Week 27: Struggling for a strapline: A Place for Learning

There was a time when museums sat quietly in the centre of their town, opening their doors to welcome the occasional researcher or local enthusiast.  Now we are part of the local tourism industry, as well as a resource for local people, and we see our role as supporting well-being and identity as well as learning.  How can we make this clear to  potential visitors googling for things to do?  We need a good “strapline”.

Here in Barnstaple, the North Devon Athenaeum started life as quite an academic institution, open to all but mostly used by the upper middle classes or those seeking to “better themselves”.  William Frederick Rock, the founder, encouraged promising individuals like the postman poet, Edward Capern, to make use of its books, but the “good behaviour” was expected.  He specifically refused to have a Ladies’ Room as he felt it would end up as a place for gossip and interviewing servants – so you can see that even the higher classes could not be relied upon to behave appropriately!

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The Athenaeum was a refounding of the Barnstaple Literary and Scientific Institute – a membership organisation including the local vicars, doctors, lawyers and other professional men, who met to broaden their knowledge of the latest discoveries.  The collections they accumulated include phrenological heads (for reading bumps to discover people’s characters).  They also donated the collections they themselves made as amateur geologists, naturalists and archaeologists, so that the museum now holds many thousands of important rocks, flowers and insects from our local area.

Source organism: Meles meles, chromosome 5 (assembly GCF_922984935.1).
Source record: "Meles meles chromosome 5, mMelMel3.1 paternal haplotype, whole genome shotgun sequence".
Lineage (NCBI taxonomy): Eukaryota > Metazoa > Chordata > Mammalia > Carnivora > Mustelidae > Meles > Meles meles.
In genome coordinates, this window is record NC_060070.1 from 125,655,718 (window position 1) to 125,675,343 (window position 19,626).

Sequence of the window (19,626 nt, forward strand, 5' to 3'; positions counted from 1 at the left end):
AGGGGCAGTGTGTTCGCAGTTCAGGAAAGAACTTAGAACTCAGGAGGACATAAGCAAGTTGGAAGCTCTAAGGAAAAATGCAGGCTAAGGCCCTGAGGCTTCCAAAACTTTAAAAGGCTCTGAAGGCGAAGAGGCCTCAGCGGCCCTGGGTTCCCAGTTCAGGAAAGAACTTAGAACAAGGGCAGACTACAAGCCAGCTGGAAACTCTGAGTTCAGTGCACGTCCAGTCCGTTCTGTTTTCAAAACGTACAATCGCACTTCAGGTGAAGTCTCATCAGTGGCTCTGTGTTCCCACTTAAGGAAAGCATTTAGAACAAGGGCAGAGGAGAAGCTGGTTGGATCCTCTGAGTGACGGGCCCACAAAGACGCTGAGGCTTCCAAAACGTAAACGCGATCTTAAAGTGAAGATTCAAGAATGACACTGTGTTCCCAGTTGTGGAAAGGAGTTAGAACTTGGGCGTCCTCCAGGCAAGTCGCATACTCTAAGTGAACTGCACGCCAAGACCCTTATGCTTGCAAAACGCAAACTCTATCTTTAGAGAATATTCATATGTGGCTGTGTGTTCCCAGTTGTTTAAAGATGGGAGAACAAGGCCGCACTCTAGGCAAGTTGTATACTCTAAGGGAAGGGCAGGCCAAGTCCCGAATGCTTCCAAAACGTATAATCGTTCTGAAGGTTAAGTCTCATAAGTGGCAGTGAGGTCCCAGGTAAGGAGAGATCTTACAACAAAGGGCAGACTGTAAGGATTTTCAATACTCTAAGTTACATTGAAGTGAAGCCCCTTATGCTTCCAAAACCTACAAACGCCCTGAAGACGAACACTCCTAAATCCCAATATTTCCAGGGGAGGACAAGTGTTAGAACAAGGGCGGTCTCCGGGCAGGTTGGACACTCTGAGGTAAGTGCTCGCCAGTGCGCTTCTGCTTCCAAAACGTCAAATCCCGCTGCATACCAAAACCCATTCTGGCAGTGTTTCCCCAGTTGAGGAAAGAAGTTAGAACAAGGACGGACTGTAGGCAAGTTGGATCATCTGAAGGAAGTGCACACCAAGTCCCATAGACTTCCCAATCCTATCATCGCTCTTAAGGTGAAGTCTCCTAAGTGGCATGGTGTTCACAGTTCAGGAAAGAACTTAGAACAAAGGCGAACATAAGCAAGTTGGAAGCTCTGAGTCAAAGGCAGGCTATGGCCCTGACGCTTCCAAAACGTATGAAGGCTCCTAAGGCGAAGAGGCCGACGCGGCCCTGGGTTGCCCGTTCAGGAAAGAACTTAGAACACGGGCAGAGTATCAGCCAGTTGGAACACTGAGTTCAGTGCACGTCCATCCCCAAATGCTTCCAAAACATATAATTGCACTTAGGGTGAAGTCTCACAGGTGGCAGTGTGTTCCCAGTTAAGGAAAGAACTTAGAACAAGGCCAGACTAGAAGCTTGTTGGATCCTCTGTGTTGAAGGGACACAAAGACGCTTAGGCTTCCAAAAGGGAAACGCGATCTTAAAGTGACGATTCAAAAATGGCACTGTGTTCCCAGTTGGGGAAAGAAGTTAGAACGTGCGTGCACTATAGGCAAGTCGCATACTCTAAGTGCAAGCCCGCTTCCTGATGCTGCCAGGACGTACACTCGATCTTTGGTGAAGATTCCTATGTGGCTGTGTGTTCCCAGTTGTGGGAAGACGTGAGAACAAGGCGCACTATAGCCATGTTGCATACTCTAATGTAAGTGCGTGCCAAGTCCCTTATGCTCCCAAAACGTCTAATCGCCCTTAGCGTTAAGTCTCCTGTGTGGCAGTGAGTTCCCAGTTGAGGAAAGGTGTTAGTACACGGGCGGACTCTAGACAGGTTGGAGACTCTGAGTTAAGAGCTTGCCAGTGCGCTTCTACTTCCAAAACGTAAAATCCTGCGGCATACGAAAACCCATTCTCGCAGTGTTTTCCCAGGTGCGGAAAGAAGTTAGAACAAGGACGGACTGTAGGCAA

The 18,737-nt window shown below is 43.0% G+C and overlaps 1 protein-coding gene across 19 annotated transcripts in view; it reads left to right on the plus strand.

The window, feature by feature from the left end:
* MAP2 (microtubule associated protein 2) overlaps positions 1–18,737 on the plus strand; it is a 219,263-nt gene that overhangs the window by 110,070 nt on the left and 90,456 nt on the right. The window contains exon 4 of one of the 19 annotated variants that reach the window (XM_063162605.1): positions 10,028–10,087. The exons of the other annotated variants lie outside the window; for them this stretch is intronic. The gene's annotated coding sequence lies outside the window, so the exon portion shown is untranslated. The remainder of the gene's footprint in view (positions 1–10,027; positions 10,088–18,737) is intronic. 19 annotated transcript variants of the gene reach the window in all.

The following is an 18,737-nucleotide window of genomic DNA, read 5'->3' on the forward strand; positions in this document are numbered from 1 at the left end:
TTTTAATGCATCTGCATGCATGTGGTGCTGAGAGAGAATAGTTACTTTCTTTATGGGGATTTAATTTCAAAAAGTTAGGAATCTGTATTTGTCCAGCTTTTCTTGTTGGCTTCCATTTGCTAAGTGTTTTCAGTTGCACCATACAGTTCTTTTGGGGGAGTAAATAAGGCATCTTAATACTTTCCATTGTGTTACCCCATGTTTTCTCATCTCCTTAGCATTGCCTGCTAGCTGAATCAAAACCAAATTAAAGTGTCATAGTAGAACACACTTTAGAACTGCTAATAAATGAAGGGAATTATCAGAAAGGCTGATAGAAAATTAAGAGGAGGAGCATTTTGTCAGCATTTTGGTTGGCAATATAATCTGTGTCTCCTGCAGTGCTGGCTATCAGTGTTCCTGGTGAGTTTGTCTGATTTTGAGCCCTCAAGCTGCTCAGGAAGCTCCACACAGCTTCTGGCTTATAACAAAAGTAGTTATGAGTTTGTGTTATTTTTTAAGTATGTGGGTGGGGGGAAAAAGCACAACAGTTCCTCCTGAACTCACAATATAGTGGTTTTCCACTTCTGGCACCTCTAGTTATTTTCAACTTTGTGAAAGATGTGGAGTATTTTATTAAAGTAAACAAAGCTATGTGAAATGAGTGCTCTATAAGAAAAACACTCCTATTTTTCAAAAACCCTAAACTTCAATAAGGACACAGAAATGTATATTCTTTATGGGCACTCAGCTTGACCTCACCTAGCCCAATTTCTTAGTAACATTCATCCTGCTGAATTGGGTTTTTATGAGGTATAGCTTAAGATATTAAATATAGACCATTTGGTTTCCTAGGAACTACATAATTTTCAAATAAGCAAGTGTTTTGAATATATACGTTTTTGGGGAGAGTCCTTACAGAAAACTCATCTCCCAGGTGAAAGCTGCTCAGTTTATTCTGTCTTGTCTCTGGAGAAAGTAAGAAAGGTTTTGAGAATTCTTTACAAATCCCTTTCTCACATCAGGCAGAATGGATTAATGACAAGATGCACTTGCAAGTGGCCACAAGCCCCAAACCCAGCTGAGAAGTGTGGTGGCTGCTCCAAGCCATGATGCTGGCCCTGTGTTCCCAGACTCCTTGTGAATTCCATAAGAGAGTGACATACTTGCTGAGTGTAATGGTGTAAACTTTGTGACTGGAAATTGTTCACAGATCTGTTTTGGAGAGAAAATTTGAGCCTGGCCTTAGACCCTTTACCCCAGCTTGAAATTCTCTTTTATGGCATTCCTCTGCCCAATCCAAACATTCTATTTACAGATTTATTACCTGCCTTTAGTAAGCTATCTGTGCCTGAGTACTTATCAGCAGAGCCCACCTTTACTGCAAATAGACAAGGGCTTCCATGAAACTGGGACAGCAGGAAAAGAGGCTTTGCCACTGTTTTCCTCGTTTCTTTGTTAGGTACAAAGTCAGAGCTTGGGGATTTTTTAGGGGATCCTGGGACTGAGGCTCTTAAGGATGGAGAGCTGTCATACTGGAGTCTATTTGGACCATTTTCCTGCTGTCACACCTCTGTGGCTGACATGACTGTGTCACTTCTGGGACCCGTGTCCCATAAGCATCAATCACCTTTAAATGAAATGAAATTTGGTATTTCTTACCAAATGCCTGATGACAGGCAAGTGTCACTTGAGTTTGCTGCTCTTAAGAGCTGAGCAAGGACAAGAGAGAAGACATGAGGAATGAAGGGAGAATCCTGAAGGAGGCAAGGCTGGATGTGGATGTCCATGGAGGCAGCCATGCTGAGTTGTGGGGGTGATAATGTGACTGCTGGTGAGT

By the time I joined the (now council-run) museum in 1990 museum knew that we must be all about learning – but not just in the sense of the “Learned Gentlemen” who founded the Literary and Scientific Institute.  While we still have professional geologists and archaeologists visiting and consulting our collections,  learning now is for everyone, from the early years on as well as academics.  The National Curriculum, which came into schools in September 1989 seemed to open up all kinds of opportunities, especially around the Second World War and Victorians Life, both areas where museums often have lots of “stuff”.  For the last 30 years we have both gone out to schools and also invited learners of all ages into the museum, with play days and other learning activities often spilling out onto the Square.

Our new building will give us a space big enough to work with a whole call of schoolchildren at the same time, and with new resources an activities we will be an even bigger and better place for learning.

And that includes for “Learned Gentlemen”.

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